98% of Costa Rica’s electricity from renewables in 2016
Renewable energy sources supplied 98.1 per cent of Costa Rica’s electricity last year, compared to less than 15 per cent in the United States.
The Costa Rican Electricity Institute (ICE) has announced that the country generated 98.1 per cent of its electricity from renewable sources in 2017, with less than 2 per cent provided by fossil fuels.
Costa Rica, which has a population of 4.9 million people, ran solely on renewables for more than 250 days last year with a continuous 110-day period from 17 June until 6 October.
These renewable sources included large hydropower facilities, aided by the country’s network of rivers, heavy seasonal rains as well as its wealth of wind turbines, geothermal plants, solar panels and biomass plants.
Dr Monica Araya, Costa Rican Clean Development Adviser, said the extent of Costa Rica's renewable electricity generation is a “fantastic achievement".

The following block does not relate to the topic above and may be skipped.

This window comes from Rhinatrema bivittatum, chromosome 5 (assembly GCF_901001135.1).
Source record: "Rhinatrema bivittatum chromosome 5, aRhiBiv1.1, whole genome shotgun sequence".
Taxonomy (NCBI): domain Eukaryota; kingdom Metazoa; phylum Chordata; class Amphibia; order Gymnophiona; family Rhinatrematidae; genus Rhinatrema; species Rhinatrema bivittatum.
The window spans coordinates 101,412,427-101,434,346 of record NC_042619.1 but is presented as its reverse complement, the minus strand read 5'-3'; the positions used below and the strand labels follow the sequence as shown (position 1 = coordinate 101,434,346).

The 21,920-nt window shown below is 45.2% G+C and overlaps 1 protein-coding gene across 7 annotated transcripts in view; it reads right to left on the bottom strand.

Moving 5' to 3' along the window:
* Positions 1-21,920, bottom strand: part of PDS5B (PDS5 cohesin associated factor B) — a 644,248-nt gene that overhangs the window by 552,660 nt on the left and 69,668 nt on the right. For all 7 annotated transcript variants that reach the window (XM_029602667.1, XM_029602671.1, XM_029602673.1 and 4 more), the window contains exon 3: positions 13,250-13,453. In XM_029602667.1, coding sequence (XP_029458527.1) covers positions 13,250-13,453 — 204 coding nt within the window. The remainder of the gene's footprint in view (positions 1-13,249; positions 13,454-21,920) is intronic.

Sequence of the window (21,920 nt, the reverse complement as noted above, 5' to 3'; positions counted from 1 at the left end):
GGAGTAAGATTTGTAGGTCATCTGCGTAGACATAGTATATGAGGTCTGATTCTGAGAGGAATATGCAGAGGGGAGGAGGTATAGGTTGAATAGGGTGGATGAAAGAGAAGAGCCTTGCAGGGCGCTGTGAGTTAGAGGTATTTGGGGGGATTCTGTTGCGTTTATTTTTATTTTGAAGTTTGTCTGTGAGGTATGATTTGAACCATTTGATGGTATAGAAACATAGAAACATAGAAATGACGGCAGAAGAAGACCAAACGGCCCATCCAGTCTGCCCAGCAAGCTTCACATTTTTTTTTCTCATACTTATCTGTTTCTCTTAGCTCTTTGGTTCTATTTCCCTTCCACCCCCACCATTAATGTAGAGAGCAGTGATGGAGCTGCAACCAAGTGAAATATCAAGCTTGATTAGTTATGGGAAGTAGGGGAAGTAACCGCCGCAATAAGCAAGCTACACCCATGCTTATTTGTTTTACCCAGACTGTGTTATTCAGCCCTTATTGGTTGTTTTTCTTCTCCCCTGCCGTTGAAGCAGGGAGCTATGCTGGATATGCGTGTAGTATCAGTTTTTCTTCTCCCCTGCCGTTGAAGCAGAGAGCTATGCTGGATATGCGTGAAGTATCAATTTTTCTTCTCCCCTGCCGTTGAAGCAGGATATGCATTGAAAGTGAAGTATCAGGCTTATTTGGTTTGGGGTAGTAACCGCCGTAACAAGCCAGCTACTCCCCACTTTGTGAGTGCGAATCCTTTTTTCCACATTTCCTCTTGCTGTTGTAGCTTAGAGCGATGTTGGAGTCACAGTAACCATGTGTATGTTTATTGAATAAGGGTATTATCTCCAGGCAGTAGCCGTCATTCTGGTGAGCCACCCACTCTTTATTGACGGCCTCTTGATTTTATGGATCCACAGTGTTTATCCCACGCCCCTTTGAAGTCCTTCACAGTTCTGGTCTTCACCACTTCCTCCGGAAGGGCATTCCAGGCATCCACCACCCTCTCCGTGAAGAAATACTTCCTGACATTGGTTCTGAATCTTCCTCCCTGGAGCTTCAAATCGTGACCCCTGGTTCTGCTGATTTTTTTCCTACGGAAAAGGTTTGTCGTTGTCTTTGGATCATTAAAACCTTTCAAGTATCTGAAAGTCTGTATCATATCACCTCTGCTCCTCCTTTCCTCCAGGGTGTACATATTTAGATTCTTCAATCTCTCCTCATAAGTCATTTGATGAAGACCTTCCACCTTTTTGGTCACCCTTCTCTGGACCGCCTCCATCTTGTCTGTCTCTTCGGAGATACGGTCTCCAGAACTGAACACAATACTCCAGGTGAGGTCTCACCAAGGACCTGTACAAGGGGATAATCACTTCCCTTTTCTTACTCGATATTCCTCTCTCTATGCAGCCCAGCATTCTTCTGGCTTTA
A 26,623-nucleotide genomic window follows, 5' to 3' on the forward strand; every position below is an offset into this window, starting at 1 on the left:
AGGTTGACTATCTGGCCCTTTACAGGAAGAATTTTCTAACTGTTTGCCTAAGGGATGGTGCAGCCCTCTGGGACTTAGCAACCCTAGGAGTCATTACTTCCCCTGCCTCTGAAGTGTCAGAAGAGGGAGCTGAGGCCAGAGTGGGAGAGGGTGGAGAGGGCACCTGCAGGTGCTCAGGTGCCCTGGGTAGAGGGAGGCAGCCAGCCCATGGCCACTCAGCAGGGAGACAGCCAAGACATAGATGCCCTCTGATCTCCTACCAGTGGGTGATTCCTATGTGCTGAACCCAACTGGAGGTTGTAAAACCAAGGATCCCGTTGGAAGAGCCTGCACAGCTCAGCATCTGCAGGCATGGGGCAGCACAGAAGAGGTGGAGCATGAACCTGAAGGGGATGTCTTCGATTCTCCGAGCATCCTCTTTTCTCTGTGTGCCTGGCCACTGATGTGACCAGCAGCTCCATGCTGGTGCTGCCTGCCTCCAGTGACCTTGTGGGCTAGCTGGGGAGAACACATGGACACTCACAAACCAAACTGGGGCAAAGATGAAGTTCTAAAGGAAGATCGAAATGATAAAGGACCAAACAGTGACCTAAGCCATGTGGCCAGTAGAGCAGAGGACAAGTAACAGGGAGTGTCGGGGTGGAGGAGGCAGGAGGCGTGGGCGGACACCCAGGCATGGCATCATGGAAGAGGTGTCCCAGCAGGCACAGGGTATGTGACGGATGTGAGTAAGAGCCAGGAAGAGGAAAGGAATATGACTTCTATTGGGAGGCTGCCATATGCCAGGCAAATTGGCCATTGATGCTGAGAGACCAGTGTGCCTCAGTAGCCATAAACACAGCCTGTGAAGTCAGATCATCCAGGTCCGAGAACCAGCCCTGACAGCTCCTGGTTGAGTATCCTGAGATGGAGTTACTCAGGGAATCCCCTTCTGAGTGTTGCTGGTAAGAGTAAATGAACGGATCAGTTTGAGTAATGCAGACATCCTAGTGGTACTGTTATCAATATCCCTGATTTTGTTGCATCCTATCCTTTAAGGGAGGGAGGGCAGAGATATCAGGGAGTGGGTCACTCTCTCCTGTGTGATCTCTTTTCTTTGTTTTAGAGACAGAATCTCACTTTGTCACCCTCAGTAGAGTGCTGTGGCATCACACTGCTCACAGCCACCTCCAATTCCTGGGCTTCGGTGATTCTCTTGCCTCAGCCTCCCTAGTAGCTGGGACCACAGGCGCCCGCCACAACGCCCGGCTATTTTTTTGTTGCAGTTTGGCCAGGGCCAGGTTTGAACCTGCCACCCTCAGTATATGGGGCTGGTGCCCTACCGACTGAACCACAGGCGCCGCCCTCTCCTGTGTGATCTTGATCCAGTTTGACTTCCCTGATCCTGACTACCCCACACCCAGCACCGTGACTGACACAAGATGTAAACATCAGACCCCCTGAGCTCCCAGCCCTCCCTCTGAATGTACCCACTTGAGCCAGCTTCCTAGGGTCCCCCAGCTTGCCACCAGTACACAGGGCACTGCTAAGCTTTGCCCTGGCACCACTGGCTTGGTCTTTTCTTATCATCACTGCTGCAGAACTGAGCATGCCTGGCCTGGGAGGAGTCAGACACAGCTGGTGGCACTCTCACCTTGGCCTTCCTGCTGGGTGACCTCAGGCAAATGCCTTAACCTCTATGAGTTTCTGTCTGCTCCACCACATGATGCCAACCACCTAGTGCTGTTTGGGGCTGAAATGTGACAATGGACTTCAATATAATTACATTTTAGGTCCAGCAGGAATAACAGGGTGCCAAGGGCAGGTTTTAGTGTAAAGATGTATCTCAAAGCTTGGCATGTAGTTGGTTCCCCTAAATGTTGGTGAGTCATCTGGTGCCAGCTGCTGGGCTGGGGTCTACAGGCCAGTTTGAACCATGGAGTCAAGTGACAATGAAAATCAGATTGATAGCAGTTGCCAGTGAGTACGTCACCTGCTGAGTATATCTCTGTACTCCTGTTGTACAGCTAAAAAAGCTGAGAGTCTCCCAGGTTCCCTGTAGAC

In 2015, 98.9 per cent of Costa Rica’s electricity came from renewables.
In comparison, less than 15 per cent of the US electricity supply for January to October 2016 was renewable, according to the US Energy Information Administration.
Costa Rica has recently invested in four new wind farms and the nation’s hydropower plants will continue to thrive under the projected favourable weather conditions.
Carlos Manuel Obregón, President of the ICE, said the power company expect that renewable power generation to remain “stable” in 2017.